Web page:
Stature of an Unborn – Do Unborns have a Right to Life?

Image Courtesy – Adrian Kendall

There is a common misconception that a person’s brain and physical development begins when the infant is born from the mother’s womb. However, we often underestimate the importance of the womb, which is where life begins. We may offer a newborn infant our undivided attention and provide every conceivable facility so that he or she can experience all of the happiness that they desire, but what if the baby is still unborn and still inside the mother’s womb? How about their legal rights? Should they be treated as individuals? Should they be given the same rights as normal human beings? As far as our Constitution is concerned, this question appears to remain unresolved.

This article aims to answer all these questions. The legal rights of an unborn fetus have been a source of contention at both the national and international levels. The question to explore is whether a fetus can be given the status of a human being and the status of a person from the moment it is conceived. The fetus is treated as an element of the woman who is carrying it in most legal systems around the world and thus depriving it of any rights as a separate creature. The fact that the phrase ‘biological individual’ is broken into ‘human being’ and ‘person’ in the present legislation of many states is the reason that distinct values are ascribed to the ‘life inside the womb and extracorporeal existence.

Status of an Unborn in the United States of America

In the USA, except for a few extremely specialized uses, the law did not recognize the existence of the fetus until recently. The unborn was never recognized in the law, and the law has been reluctant to grant any legal rights to the unborn child, “unless in only just specified instances and only when the rights are dependent upon the safe and healthy delivery of such fetus,” as noted by the Supreme Court in Roe v. Wade in 1973. These exceptions were in line with the idea of the fetus as a member of the woman because they needed a live birth. The fetus was not given any rights apart from the pregnant woman, and it was only after the fetus was born alive that the fetus was given legal rights as “a separate legal entity.”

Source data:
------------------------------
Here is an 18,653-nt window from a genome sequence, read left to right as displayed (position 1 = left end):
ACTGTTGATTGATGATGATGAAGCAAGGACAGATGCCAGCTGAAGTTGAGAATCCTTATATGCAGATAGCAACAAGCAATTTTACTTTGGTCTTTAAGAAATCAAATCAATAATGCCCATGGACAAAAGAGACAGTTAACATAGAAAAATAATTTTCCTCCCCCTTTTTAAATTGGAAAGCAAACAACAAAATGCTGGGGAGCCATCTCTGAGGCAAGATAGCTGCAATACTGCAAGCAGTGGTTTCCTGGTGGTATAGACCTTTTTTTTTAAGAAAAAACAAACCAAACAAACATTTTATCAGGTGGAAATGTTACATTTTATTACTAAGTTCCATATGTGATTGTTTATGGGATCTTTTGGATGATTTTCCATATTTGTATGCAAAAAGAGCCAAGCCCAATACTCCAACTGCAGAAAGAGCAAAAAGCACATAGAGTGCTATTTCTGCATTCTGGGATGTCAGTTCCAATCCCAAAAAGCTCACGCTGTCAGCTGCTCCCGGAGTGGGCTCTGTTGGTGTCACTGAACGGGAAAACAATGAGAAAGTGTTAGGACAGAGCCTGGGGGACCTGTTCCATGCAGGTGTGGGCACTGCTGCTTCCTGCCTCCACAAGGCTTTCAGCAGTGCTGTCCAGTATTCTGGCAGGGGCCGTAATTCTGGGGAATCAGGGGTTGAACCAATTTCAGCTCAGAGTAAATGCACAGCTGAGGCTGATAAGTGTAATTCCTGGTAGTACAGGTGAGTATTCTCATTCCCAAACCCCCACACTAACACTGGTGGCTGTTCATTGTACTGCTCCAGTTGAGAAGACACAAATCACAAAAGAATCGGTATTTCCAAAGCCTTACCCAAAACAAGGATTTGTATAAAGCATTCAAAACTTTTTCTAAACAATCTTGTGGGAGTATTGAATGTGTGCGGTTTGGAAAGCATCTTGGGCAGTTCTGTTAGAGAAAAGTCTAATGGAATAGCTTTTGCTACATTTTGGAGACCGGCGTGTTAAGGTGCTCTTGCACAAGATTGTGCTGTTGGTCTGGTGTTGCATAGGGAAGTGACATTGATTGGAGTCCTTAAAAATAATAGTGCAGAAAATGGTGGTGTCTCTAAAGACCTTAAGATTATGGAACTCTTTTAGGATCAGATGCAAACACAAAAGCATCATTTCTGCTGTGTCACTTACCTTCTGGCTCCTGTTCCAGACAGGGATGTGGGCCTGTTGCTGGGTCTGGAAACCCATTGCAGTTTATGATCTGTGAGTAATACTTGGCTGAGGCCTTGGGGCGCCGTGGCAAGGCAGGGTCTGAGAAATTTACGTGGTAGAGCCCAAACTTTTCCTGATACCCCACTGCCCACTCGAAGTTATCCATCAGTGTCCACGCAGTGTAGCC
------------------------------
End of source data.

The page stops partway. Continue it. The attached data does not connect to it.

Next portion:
For prenatal injuries before the year 1964, the court never allowed tort claims. But presently courts do not restrict the same. The goal of allowing recovery in cases of prenatal harm is to compensate the postnatal child for the suffering he or she must endure. As a result, recovery does not imply that the child has legal rights. As a result, the fetus qua fetal has no rights under the law of fetus. Hence, a consistent viewpoint was maintained stating that a fetus is not a separate entity from the pregnant woman.

The Supreme Judicial Court of Massachusetts became the first American court to decide that a fetus is a person, and hence a possible homicide victim, under Massachusetts vehicular homicide legislation. Similarly, numerous states have passed legislation making the killing of a fetus illegal. The basic controversy that exists in the USA in recognizing the status of an unborn child is that, if it is given the recognition of a person, then it will have the rights like the right to life and the right to be left alone, which is in direct contravention of a woman’s right to terminate their pregnancy.

As a result, it might be claimed that any restriction on a woman’s guaranteed freedom of privacy and liberty, such as the creation of fetal rights that appear to be potentially hostile to hers, must pass the compelling state interest test. It must also be tightly limited, and the state must demonstrate that the law is crafted with expertise to achieve its legitimate goals and objectives using the least drastic means possible.

Do the Unborns have a Right in India?

Fetus Abortion